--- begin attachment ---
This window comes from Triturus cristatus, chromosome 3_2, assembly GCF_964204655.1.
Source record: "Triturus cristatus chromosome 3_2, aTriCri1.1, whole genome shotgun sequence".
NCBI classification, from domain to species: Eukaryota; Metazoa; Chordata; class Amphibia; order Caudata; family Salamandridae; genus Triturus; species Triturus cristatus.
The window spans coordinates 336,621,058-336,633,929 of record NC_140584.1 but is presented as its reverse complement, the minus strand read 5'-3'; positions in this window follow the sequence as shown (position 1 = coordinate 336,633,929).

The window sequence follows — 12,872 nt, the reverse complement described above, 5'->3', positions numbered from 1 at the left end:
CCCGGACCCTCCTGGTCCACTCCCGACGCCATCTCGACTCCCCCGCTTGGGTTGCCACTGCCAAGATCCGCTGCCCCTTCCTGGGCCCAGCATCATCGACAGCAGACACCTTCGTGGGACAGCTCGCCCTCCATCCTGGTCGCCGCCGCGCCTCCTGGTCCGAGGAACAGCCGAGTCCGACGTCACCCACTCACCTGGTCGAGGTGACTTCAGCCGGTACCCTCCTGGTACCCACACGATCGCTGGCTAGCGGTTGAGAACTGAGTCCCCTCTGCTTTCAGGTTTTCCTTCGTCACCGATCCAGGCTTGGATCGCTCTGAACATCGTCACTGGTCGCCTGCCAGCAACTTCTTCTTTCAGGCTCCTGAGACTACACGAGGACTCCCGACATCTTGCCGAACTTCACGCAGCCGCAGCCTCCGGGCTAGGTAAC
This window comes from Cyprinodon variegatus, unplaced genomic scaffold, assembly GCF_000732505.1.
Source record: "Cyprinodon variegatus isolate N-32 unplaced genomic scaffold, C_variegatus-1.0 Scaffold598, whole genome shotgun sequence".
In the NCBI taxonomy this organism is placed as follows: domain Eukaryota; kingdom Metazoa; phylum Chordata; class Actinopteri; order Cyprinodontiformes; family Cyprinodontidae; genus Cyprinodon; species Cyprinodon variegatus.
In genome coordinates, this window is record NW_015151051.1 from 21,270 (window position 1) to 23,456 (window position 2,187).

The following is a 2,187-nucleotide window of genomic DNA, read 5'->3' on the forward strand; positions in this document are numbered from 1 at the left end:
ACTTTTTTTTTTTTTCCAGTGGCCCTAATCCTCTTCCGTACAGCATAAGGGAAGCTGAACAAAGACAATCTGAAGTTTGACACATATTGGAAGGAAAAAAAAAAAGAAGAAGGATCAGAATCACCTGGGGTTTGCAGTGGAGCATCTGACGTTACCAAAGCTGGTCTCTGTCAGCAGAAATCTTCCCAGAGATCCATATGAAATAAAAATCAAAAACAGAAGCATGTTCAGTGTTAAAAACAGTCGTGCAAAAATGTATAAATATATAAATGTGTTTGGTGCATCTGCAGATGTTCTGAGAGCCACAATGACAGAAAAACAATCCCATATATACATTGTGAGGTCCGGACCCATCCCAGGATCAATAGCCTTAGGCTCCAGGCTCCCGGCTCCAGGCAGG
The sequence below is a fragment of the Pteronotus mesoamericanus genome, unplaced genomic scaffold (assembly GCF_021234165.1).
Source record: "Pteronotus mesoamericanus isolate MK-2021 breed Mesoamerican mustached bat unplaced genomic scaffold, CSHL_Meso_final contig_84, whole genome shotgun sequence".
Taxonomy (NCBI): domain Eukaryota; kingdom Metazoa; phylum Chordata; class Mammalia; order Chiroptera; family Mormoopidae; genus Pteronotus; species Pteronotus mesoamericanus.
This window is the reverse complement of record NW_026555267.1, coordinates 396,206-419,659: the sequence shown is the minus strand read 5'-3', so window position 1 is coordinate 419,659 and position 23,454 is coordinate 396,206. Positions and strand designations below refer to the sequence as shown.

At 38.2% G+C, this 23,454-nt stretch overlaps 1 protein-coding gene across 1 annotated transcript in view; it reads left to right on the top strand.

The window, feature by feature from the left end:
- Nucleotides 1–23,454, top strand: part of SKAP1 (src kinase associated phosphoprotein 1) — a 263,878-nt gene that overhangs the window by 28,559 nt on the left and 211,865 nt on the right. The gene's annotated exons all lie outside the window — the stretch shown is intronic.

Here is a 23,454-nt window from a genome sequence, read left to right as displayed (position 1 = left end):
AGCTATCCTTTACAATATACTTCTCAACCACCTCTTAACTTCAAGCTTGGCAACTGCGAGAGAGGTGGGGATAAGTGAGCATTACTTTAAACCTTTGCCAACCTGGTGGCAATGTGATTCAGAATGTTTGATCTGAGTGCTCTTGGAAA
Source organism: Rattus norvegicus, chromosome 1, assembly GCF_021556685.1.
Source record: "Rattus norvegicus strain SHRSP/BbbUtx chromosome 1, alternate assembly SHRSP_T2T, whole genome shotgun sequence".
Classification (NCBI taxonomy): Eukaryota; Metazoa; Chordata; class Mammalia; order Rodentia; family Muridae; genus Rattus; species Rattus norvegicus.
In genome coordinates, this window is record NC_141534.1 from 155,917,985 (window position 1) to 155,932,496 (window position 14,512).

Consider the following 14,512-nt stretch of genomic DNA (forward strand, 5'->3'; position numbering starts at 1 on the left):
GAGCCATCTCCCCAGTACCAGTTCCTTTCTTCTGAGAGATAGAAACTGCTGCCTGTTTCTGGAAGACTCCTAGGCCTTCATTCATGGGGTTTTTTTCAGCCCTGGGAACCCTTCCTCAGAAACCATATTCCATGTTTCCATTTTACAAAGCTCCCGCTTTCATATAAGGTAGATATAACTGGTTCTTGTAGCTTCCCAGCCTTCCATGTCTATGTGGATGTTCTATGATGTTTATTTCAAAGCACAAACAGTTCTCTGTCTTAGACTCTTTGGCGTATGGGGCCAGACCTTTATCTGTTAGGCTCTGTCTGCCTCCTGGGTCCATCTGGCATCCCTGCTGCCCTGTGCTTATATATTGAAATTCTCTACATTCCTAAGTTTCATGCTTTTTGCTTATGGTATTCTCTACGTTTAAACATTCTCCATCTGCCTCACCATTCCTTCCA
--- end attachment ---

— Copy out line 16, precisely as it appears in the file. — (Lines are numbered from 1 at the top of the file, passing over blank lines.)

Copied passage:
This window is the reverse complement of record NW_026555267.1, coordinates 396,206-419,659: the sequence shown is the minus strand read 5'-3', so window position 1 is coordinate 419,659 and position 23,454 is coordinate 396,206. Positions and strand designations below refer to the sequence as shown.